Rosemary Hesse, Bladder Patient

 
At 80-years-old, Rosemary Hesse wasn’t sure if any treatment options would be a good fit for treating her bladder cancer. Yet when she saw an advertisement for the Maryland Proton Treatment Center (MPTC), she became interested in learning about proton therapy.

One of her daughters, who has worked in healthcare, began researching the benefits of proton therapy with her. When they found out that proton therapy can minimize the radiation dose to important tissues, potentially allowing for fewer treatment side effects, they decided to schedule a consultation with Elizabeth M. Nichols, MD, Assistant Professor of Radiation Oncology at the University of Maryland School of Medicine.

“As soon as I met with Dr. Nichols and her staff, I felt so comfortable and at ease,” Rosemary says. “Rosemary was an excellent candidate for pencil-beam-scanning proton therapy because her tumor required a targeted radiation dose. We were able to deliver radiation directly to the tumor and spare the sensitive tissue around the bladder,” Dr. Nichols explains.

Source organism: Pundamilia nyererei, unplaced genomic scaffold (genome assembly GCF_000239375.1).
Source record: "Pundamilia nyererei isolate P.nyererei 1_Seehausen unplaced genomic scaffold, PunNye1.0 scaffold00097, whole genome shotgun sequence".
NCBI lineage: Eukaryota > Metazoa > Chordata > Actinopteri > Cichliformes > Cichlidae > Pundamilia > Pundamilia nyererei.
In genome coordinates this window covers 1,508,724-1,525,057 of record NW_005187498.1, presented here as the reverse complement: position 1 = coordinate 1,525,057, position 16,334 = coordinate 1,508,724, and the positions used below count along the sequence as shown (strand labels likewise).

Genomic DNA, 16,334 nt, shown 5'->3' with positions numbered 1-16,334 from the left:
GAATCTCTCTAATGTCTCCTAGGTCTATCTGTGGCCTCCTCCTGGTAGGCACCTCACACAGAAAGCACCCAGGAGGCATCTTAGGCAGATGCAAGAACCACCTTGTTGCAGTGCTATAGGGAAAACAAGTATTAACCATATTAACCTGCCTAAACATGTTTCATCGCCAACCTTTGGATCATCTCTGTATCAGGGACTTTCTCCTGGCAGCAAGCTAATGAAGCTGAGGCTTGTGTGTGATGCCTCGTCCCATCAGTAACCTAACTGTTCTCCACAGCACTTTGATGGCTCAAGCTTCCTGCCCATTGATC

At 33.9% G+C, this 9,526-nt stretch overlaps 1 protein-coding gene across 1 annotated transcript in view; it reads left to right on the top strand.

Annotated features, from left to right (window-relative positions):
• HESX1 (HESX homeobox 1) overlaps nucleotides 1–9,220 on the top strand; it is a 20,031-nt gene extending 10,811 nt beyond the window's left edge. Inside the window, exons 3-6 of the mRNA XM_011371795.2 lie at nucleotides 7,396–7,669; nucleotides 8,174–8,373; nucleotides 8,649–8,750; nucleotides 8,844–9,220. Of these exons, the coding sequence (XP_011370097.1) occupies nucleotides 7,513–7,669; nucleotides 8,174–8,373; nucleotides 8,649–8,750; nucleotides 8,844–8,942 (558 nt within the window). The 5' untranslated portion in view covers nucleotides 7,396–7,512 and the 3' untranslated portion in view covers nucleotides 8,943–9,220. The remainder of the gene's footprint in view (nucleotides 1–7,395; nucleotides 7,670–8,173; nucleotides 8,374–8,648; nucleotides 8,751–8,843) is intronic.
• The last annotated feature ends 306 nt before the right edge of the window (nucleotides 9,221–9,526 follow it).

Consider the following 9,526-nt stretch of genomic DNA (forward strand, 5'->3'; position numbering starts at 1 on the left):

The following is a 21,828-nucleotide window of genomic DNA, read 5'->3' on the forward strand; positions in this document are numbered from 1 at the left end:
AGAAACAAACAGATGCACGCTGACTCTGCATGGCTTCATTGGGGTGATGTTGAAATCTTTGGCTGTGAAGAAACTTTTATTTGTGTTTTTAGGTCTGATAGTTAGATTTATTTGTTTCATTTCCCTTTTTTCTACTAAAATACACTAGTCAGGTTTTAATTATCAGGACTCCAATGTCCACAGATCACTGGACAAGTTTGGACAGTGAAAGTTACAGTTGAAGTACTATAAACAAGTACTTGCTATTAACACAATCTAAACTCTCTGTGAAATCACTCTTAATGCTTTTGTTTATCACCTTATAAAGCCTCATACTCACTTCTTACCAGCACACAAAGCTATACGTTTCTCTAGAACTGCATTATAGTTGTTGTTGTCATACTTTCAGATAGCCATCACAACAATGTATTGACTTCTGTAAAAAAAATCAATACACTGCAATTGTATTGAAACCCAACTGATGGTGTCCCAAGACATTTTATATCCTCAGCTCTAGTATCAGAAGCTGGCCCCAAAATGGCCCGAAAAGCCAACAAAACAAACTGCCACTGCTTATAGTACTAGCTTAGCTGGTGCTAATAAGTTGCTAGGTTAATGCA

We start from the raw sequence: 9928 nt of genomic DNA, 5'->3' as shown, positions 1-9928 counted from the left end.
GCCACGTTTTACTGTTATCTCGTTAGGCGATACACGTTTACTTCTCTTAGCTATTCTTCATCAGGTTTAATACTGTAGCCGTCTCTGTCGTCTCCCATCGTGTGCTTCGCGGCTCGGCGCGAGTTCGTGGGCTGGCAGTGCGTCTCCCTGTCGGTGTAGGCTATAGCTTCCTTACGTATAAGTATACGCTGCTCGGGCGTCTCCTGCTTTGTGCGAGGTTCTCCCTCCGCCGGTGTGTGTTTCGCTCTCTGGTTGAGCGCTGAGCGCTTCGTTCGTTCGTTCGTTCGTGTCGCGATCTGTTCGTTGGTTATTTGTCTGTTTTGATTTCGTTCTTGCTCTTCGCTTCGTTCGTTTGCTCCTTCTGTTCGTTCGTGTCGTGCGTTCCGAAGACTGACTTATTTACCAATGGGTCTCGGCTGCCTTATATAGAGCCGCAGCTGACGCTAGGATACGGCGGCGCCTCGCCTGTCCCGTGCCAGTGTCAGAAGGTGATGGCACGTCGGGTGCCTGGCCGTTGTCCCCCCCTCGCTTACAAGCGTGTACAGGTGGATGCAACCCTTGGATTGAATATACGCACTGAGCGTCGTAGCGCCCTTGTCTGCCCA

After meeting with Dr. Nichols, Rosemary decided that proton therapy at MPTC was the right treatment for her. For a few weeks, she came in every weekday for treatment from her home in Nottingham, Maryland, about 20 miles from MPTC.

“Everyone at the center, from the valet drivers to the front desk staff, is warm and genuine,” Rosemary says of the experience. “The team here is committed to making a difference in people’s lives.”

The treatments went well, and she was able to continue with her usual activities during treatment, such as bowling and putting together puzzles with her grandkids.

Rosemary also received concurrent chemotherapy with Dr. Heather Mannuel, MD, assistant professor of medicine at the University of Maryland School of Medicine and medical oncologist at the University of Maryland Greenebaum Comprehensive Cancer Center.

In February 2017, Rosemary completed treatment and was given a special gift from MPTC – a t-shirt with her motto on it: “My tumor is aggressive but so am I!”

She celebrated her last day by ringing the bell with one of her daughters and her grandson. Now, she is looking forward to warmer weather so she can work on her garden and enjoy trips to the Eastern Shore.

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